On behalf of the 41st “overwintering team”, I’d like to welcome all our blog readers, and open this new chapter of the blog by briefly introducing myself:
Peter Jonczyk, surgeon, trauma surgeon and orthopaedic surgeon, born almost 58 years ago in Hesse, for the past few years I’ve been a consultant at a hospital in Ochsenfurt, Lower Franconia. After 30 years working in acute care hospitals, I’m now doing something completely different: I’m the station physician and leader of the Neumayer Station III. I’m no stranger to adventure – it seems to be in my blood: I’ve been to all continents except the Antarctic, mostly travelling by bike, and have had many exciting experiences along the way.
Photos: 41st ÜWI team in summer 2020, Polarstern pizza was on offer during the preparation period in Bremerhaven, along with Polarstern biscuits, penguin biscuits and Neumayer biscuits (Peter Jonczyk)
At the end of the preparation countdown, together with the rest of our 41st overwintering team (ÜWIs for short), I’m now standing in a place that some of us have dreamt of seeing for years: the Neumayer Station III. Only very few people have the chance to live here. The remoteness was immediately clear after the more than four-week-long journey to get here: hardly another human being far and wide, dangers lurking everywhere. Here on this continent, all time zones are represented – where else can you find that …?
The remoteness also offers advantages and a degree of safety, but more about that later ….
My commute …
is usually by bike, or I jog. On rare occasions, like an emergency, I take my car. But I’ve never gone to work by ship!
As Dr Klaus Guba recently reported here, due to the pandemic we couldn’t get to the station by plane and instead travelled non-stop from Bremerhaven on board the RV Polarstern (RV stands for research vessel). I first heard about this plan in August 2020, and I still remember how crazy it seemed. I love crazy! I’d never been at sea for so long and found it hard to imagine what it would be like. Now I know; it was the longest and most beautiful commute I’ve ever had!
The commute begins with … a lie-in!
The joint outward journey (the entire Neumayer summer team, the ship’s crew and we ÜWIs) began in strict quarantine in Bremerhaven from 12.12. The time in the hotel was pure pleasure for me: breakfast in bed watching the morning show on television, no alarm clock, time for myself, and at the same time, excitement that the expedition was really about to start. We weren’t allowed to leave our rooms, and the excellent food was left in front of the door. The news that our 2nd PCR tests came back negative was a relief for all of us; we could depart as planned. A first photo for the press: we were all standing at an open window waving to the photographers from afar. This is how I first met the person from the room next door, at a distance of 3 metres…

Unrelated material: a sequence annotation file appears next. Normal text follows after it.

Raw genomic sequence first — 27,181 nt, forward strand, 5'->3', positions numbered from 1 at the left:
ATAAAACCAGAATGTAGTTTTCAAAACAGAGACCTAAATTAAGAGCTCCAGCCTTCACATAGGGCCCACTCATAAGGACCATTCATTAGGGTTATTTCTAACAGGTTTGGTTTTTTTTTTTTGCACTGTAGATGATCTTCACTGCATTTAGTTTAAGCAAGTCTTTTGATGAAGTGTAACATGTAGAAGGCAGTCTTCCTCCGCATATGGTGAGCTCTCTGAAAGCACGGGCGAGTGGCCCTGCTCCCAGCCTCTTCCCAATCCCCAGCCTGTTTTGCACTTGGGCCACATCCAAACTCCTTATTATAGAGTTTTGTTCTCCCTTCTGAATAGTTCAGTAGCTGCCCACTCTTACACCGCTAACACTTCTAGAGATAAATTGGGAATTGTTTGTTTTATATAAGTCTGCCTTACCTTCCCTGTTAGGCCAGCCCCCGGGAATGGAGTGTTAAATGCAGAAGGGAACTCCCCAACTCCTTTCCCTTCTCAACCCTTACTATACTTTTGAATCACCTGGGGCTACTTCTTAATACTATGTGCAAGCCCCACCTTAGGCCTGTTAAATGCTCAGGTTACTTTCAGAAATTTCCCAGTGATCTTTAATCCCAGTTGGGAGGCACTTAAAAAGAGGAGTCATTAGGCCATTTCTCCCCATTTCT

Over the gangway, and then over 14,000 km southwards
20.12.20, morning: an “isolation bus” takes the 37 crew members and then us 32 scientists to board the freshly disinfected Polarstern, and my heart beats faster as I cross the narrow gangway to begin my journey on board this legendary research ship. We’re all still wearing FFP2 masks for protection, and we’re only allowed to take them off in our cabins or when we’re eating. In the evening, as the RV Polarstern sets sail, sent off by a cheering crowd, I stand on the helideck, waving, and go weak at the knees: the journey to the 6th continent, which I have already registered as my home, has begun.
On 27.12, our 3rd PCR tests are passed on, contact-free, to an agent in the summery Canaries, and are then sent to Germany by air. We receive our negative results a few days later. In terms of logistics, like so many other things, it’s an amazing feat.
On board I notice how, at first, we all wear surgical masks and try to avoid getting too close to each other in the narrow corridors. At meal times, every other seat at the table is free, and in the numerous scientific meetings to discuss meteorology, bathymetry, the EDEN/ISS project, and many other topics, we initially sit at a distance.
But the transition to “anno 2019” conditions turns out to be uncomplicated! Christmas, New Year’s and crossing the Equator are all celebrated together in due style. There’s plenty of hugging and the social distancing rules are quickly forgotten. When it comes to the fear that there might be a lingering caution in our behaviour and in our minds, I can’t see it in myself of most of the others. It’s important for me to stress that here. As you can see, remoteness also has its advantages!
Photos: Albatross (Markus Baden), Flying fish (Markus Baden) and A whale surfaces (Peter Jonczyk)
is the colloquial name for the zone between the 40th and 50th parallels in the south, which is known for its frequent storms and high waves. After passing the Equator, it gets colder again and the water temperatures decrease daily from a maximum of 28°C. The flying fish of the tropics give way to various types of whale, and I can also see albatrosses circling the ship. The sea gets very rough, and as the safety rims are being attached to the tables, our electrical engineer, Markus, suddenly goes (unintentionally) sliding in his chair across the carpet to the next table, ca. 1 m away, which he can thankfully cling to. At night, we play chess in the hospital: Florian, our engineer and deputy station leader, and Timo, our geophysicist, have discovered a special sick bed on bearings that offset the ship’s motions, and now move the chess figures back and forth on the ‘gimbal bed’. Meanwhile, the ship’s physician has plenty to do: there’s a constant stream of seasick researchers and crewmembers needing help. I’ve known Petra for a long time, and it was her overwintering here a few years ago that gave me the idea of applying for the job. Now we have the chance to see each other again, and she can be inspired by the Neumayer Station all over again. Without her, I probably wouldn’t be here.
Photos: ‘Gimbal bed’ with chess players in a storm (Paul Ockenfuß), Waves wash around an iceberg, Tabular iceberg with life preserver, On the work deck and Seals chilling out and crane hook (Peter Jonczyk)